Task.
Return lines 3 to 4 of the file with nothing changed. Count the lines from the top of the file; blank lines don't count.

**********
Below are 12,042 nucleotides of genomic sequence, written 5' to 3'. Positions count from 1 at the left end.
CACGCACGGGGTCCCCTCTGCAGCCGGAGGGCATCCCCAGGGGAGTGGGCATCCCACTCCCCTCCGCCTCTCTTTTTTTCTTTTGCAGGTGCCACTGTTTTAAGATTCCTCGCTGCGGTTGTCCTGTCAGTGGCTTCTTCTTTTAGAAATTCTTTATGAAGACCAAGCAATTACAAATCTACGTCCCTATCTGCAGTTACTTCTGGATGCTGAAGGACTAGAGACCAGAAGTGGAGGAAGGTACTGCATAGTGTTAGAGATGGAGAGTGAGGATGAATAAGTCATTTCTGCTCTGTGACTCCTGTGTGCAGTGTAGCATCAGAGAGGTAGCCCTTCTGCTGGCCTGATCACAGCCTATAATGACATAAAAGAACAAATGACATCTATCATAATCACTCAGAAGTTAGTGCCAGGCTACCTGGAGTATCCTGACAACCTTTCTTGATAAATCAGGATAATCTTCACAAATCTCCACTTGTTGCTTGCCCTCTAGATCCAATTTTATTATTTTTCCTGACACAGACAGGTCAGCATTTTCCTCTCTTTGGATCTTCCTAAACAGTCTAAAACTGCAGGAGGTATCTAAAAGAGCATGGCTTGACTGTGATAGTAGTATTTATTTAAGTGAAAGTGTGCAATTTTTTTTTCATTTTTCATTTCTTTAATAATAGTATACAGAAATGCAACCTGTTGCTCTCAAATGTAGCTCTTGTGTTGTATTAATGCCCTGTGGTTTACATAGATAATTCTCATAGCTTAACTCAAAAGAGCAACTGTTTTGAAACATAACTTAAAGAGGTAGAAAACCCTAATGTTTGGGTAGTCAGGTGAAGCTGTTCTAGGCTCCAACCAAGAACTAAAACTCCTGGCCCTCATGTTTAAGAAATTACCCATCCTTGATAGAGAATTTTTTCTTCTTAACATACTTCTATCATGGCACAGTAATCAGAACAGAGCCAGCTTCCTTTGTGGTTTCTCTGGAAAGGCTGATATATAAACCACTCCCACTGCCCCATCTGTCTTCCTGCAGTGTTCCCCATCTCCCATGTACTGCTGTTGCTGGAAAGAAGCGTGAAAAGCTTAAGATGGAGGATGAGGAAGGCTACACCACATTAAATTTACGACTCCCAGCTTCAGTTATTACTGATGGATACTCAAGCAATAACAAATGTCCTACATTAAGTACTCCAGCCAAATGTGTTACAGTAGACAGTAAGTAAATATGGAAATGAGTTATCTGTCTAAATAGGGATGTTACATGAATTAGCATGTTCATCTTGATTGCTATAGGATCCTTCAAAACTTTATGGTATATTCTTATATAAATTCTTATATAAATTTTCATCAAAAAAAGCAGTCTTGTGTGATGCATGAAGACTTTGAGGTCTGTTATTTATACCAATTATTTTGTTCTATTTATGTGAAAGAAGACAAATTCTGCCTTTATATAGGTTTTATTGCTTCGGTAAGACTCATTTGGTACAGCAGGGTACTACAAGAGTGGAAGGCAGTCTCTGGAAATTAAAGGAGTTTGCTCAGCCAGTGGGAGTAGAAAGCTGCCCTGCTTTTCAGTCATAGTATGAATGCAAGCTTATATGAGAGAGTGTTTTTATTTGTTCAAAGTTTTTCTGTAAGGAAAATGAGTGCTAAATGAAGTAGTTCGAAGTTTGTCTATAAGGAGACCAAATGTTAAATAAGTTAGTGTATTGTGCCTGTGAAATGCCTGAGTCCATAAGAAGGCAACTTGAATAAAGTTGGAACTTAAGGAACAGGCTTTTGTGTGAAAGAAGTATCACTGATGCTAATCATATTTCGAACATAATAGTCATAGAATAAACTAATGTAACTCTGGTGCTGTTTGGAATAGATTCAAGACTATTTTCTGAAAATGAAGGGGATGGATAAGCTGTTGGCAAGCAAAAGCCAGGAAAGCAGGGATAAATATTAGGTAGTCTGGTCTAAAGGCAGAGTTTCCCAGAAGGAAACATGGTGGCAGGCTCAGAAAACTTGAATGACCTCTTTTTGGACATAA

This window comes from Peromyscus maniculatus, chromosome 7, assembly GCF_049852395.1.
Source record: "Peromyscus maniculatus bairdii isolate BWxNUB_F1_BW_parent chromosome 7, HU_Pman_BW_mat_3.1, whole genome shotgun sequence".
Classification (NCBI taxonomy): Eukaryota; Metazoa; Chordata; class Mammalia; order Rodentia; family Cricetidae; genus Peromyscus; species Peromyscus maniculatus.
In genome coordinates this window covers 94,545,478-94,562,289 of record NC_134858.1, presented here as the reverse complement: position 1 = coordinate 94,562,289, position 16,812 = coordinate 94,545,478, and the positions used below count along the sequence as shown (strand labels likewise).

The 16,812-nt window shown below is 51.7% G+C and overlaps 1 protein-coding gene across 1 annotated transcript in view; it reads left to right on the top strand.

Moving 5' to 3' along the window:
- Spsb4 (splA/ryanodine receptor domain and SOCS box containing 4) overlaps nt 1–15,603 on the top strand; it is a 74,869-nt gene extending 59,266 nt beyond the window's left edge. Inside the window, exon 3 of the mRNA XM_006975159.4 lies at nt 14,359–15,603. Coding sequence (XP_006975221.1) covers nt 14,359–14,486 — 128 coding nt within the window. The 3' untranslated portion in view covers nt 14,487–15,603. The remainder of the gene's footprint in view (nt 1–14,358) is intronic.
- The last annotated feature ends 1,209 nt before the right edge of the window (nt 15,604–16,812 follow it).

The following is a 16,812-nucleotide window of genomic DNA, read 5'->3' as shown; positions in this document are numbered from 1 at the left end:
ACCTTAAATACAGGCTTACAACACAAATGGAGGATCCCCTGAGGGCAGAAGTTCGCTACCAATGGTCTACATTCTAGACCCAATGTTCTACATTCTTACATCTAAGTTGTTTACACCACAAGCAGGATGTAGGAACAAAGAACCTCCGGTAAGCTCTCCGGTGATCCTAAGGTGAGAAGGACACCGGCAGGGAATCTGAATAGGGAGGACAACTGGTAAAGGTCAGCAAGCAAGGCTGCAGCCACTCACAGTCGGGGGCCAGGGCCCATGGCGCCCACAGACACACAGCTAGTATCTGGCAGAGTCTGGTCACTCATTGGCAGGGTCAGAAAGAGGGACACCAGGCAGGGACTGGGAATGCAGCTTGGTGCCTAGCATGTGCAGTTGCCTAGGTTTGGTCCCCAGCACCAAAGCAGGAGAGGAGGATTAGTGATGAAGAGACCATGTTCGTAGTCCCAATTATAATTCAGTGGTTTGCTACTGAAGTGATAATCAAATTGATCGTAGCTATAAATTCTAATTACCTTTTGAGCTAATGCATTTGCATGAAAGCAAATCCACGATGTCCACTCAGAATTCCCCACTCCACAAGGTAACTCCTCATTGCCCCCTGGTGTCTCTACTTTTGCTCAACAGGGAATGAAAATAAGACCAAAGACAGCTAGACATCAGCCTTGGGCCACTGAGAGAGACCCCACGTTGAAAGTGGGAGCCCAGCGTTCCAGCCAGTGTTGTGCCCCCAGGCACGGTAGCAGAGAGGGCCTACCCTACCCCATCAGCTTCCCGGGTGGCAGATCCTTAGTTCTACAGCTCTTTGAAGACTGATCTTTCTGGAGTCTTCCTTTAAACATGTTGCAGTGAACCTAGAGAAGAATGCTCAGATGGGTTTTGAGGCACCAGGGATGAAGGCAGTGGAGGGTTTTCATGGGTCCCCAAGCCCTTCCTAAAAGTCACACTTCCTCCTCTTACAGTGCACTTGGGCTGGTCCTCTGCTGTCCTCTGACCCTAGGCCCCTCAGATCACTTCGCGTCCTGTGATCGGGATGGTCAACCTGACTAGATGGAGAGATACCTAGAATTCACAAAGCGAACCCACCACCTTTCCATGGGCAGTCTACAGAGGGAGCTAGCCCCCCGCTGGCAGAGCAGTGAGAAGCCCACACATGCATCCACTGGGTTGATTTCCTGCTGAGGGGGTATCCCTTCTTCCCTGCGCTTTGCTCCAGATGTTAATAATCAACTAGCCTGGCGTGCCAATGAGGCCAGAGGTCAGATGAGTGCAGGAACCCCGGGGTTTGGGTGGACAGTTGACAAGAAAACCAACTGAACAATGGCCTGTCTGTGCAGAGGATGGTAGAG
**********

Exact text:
This window comes from Peromyscus maniculatus, chromosome 7, assembly GCF_049852395.1.
Source record: "Peromyscus maniculatus bairdii isolate BWxNUB_F1_BW_parent chromosome 7, HU_Pman_BW_mat_3.1, whole genome shotgun sequence".